The work on Rashi is flawed throughout. I provide only two examples to represent the bulk. Where B. Shabbat (118a) remarks that anyone who enjoys the Sabbath is given nahalah belo metzarim, "unlimited rewards" (a phrase sung weekly in a Sabbath hymn Weisblum should know--we note his transliteration mitzrim [p. 94], which means "Egyptians"), Rashi cuts to the bone: "kelomar eyn lo ketz [the reward has no limit]." Weisblum thinks Rashi is in fact manufacturing a poetic image of a huge estate that cannot be fenced in. In fact, the Talmudic imagery saw the promise to Jacob to extend the land in all directions (beyond its boundaries) to intimate that the reward of those who delight in the Sabbath will also be equally extensive. Rashi clarifies what lies behind this imagery; he does not manufacture it. To cite another example: B. Berakhot 27a examines the limits of time expressed in the word "morning." The Talmud discusses the end limit for the morning Tamid offering and finds two conflicting opinions in the legal corpus: 1) morning is defined as ending at the fourth hour of the day or 2) ending at the sixth hour of the day. Yet, a Midrashic source seems to offer another time--the third hour. Rashi explains the Midrash's casuistry by adding a few clarifications to the Midrash: "kelomar...." What emerges is that the Midrash examines scriptures' precise terminology. It finds that by the fourth hour (when manna melted) morning had already passed. Rashi clarifies that (at this point of the day) scripture informs us that an unshielded sun is at its hottest (an hour after "morning" had finished) while in the sixth hour (when Abraham sat in the doorway of his tent) that same degree of heat could be felt even in the shade. The Midrash then would indicate a third opinion (third hour) for the end of "morning." Rashi annotated the Talmud's casuistry behind its query--which Mishnaic rabbi expressed the opinion of the Midrash that morning lasts only three hours and in turn that is when the Tamid sacrifice ended? The legal sources are silent about any such view. Now look at Weisblum's misconstruals: "Rashi, in comparing the two sources, determined that the halachah, "law" [to end morning prayer times]--should be six hours rather than four. He favored being lenient in this case, feeling that the manna was problematic, in that it dissolved after four hours because there was nothing to cast a shadow on it. On the other hand, even though Abraham sat in the shade of his tent six hours after sunrise, he nevertheless felt the heat of the sun" (p. 87). This is all nonsense. Rashi says nothing here about a fourth-hour prayer limit or a sixth-hour prayer limit and gives no ruling and does not feel the manna was problematic. Rashi explains how the midrash seems to establish a pre-fourth-hour time limit for morning (intimating the morning Tamid ended by three hours from sunrise).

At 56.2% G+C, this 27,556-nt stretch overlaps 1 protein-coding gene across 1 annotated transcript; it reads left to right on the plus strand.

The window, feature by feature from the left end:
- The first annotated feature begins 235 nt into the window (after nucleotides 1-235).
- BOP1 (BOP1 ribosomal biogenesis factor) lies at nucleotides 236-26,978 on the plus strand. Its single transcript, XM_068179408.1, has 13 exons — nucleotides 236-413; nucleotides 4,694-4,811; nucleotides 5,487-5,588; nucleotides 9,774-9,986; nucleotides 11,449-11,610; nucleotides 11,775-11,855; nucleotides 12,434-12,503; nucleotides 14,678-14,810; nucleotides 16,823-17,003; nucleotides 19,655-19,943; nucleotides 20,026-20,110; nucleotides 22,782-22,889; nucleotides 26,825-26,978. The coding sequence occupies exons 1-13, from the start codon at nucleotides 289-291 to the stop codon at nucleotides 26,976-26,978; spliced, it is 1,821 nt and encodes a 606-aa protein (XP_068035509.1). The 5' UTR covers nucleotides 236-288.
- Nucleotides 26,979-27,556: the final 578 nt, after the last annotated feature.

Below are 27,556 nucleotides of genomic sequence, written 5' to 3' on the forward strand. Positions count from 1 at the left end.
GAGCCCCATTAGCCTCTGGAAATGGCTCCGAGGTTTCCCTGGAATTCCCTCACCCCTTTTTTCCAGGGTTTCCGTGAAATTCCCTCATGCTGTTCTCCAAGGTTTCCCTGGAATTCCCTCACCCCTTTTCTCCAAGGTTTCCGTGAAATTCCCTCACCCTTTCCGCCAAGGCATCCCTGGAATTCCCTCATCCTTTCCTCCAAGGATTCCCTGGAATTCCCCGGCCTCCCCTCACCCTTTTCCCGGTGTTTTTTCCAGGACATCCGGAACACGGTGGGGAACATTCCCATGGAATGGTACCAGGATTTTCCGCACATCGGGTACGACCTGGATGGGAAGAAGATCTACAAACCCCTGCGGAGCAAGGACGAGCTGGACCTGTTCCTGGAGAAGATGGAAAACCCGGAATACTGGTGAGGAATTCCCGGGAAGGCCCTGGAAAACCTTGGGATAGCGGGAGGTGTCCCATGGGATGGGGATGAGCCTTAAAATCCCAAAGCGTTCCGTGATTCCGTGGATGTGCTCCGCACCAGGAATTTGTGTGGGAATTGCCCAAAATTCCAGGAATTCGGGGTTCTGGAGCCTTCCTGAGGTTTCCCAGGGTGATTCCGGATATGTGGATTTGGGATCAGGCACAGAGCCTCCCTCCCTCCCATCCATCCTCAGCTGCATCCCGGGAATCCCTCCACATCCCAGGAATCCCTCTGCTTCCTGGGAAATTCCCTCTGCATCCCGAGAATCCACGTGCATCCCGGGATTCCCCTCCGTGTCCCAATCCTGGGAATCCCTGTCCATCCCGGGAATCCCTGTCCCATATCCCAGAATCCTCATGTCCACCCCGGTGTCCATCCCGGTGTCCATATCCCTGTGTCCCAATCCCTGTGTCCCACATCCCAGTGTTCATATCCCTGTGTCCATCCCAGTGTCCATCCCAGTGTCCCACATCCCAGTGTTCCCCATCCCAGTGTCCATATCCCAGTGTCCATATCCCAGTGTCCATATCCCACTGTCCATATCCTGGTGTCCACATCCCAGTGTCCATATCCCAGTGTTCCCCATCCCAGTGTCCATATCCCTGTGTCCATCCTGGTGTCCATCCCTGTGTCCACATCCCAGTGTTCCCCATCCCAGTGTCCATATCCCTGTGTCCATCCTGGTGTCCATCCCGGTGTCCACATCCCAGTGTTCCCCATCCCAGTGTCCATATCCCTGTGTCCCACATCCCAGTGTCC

Equally puzzling is Weisblum's work on Ramban's exegesis and works by Ibn Ezra and Maimonides (further confusing issues by calling them Kabbalistic). Only a student of Kabbalah and medieval philosophy will grasp the lack of critical analysis in many of his translations and conjectures. His detailed examination of Ramban's usage of derekh ha'emet ("true pathway," signaling unexplained allusions to hidden meanings in scripture) cites an impressive number of sources. But his presentation, while highly creative and original, is too obscure to communicate his points clearly. Also, Lurianic writings require more care in discussing Ramban than Weisblum allows since they often make use of a form of mysticism that post-date Ramban by close to three centuries. Since mysticism is by its nature so elusive and Ramban so secretive about his notions there is no decisive way to posit what he really intended to say. Still, there are some valuable insights in Weisblum's book. The strongest part of his work is in the discussions of reincarnation and of the sacrificial service. Nevertheless, in general, the work is amateurish and it looks like he himself gave up by impatiently publishing an unfinished draft which embeds suggestions for editorial revisions. Much of the time I was muddled and confused because of his lack of clarity and apparent lack of grasp of much of the subject matter.
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Herbert W. Basser. Review of Weisblum, Moshe Pinchas, The Hermeneutics of Medieval Jewish Thought: Understanding the Linguistic Codes of Rashi and Nahmanides.